The bad actor(s) behind this threat tried several packers in the apps, which clearly tells us of their sophistication, resources available, and determination.

Our team identified five different packers used in apps related to this threat. One packer was eventually preferred and all apps published since August 2019 used that one. In the image below, the files “0OO00l111l1l“ and “0OO00l111l1l“ are those packed DEX files. Native libraries are used by the packer to unpack the DEXs and load them in the Java context.

6-9-20 Figure 2Figure 2 - Assets including packed DEX’s and native libraries used by the packer in com.photoeditor.selfie.beautycamera Version 10
Source: White Ops Satori Threat Intelligence and Research Team

Historically, packing binaries is a common technique malware developers use to avoid being detected by security software like antivirus. Packed files in Android are not new and can’t be assumed to be malicious, as some developers use packing to protect their intellectual property and try to avoid piracy.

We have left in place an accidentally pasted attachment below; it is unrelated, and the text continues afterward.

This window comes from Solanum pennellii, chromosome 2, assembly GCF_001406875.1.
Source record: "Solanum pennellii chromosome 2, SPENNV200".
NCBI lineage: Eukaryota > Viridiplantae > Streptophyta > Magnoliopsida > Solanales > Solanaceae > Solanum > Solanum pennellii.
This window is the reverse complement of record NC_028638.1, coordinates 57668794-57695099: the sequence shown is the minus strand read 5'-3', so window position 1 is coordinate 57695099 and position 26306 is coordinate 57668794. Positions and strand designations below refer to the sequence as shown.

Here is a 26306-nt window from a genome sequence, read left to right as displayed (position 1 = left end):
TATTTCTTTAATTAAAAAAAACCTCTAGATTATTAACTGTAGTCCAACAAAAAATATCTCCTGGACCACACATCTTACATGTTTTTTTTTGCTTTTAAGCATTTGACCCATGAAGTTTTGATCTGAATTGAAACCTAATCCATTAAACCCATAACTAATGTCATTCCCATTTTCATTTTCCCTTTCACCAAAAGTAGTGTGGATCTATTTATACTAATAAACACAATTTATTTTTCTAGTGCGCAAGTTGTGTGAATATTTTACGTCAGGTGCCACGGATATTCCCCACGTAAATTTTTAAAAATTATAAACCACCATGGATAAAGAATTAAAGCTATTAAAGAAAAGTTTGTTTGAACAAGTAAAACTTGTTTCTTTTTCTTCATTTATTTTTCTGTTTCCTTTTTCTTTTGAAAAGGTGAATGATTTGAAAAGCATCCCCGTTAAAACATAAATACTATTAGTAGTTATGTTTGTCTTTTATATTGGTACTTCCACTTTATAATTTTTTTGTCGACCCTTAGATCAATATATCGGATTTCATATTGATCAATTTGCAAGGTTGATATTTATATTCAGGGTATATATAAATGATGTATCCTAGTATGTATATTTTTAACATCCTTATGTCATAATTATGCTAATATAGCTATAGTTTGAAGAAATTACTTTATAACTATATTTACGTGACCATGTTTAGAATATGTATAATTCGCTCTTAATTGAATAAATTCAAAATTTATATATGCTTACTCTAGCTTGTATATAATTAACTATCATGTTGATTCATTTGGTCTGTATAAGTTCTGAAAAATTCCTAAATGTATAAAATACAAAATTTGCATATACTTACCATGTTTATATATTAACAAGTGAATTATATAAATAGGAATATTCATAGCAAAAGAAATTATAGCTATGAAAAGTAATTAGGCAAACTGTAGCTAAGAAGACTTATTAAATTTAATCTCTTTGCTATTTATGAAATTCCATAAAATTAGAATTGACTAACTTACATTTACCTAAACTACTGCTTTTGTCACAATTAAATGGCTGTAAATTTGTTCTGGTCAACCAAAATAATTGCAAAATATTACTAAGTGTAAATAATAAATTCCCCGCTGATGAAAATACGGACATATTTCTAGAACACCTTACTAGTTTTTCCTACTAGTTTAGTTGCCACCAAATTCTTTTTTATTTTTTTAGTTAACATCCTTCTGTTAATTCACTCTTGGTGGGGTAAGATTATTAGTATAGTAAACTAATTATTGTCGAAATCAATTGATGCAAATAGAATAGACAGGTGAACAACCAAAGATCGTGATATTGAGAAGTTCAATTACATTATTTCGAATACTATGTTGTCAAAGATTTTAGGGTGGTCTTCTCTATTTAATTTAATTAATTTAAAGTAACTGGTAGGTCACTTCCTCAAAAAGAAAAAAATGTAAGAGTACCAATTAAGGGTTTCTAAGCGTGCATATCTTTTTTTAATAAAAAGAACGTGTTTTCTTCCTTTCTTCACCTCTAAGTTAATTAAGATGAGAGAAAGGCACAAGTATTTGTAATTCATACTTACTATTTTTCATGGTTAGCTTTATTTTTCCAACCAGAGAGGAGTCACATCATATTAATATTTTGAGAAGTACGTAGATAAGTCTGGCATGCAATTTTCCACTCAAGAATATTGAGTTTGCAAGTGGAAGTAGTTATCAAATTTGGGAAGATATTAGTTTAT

The below figure shows an APK using another packer, in this case the extra DEX is the file named: ijiami.ajm, which is unpacked by the native library named:

6-9-20 Figure 3Figure 3 - Assets including packed DEX’s and native libraries used by the packer in
Source: White Ops Satori Threat Intelligence and Research Team

In this case, the entry point to initiate the unpacking process is Java code in the code path “s.h.e.l.l” (at the top of the figure).

The most interesting fact around packers in this threat is the number of them tested by this actor, showing that they are playing the long game, testing and improving iteratively, increasing their sophistication and chances of success with each app release.